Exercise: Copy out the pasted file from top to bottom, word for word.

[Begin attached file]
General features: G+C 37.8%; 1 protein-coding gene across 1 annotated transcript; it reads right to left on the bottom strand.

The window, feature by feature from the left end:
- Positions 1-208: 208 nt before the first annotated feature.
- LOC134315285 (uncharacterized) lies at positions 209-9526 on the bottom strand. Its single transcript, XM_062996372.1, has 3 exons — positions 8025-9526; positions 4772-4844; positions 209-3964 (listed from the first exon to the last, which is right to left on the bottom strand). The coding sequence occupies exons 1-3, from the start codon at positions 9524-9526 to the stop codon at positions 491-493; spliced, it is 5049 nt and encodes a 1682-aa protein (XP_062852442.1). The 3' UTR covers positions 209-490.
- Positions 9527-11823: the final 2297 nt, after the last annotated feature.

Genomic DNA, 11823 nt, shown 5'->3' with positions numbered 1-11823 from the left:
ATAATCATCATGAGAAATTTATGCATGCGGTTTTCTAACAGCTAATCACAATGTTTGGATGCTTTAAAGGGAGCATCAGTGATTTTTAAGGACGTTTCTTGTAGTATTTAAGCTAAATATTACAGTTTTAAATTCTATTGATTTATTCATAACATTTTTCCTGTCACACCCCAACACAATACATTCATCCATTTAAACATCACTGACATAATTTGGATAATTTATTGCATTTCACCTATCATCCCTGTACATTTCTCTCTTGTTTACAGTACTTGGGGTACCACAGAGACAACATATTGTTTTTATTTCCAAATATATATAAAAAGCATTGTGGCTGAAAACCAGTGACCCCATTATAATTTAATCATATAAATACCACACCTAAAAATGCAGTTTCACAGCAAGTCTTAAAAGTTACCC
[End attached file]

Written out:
General features: G+C 37.8%; 1 protein-coding gene across 1 annotated transcript; it reads right to left on the bottom strand.

The window, feature by feature from the left end:
- Positions 1-208: 208 nt before the first annotated feature.
- LOC134315285 (uncharacterized) lies at positions 209-9526 on the bottom strand. Its single transcript, XM_062996372.1, has 3 exons — positions 8025-9526; positions 4772-4844; positions 209-3964 (listed from the first exon to the last, which is right to left on the bottom strand). The coding sequence occupies exons 1-3, from the start codon at positions 9524-9526 to the stop codon at positions 491-493; spliced, it is 5049 nt and encodes a 1682-aa protein (XP_062852442.1). The 3' UTR covers positions 209-490.
- Positions 9527-11823: the final 2297 nt, after the last annotated feature.

Genomic DNA, 11823 nt, shown 5'->3' with positions numbered 1-11823 from the left:
ATAATCATCATGAGAAATTTATGCATGCGGTTTTCTAACAGCTAATCACAATGTTTGGATGCTTTAAAGGGAGCATCAGTGATTTTTAAGGACGTTTCTTGTAGTATTTAAGCTAAATATTACAGTTTTAAATTCTATTGATTTATTCATAACATTTTTCCTGTCACACCCCAACACAATACATTCATCCATTTAAACATCACTGACATAATTTGGATAATTTATTGCATTTCACCTATCATCCCTGTACATTTCTCTCTTGTTTACAGTACTTGGGGTACCACAGAGACAACATATTGTTTTTATTTCCAAATATATATAAAAAGCATTGTGGCTGAAAACCAGTGACCCCATTATAATTTAATCATATAAATACCACACCTAAAAATGCAGTTTCACAGCAAGTCTTAAAAGTTACCC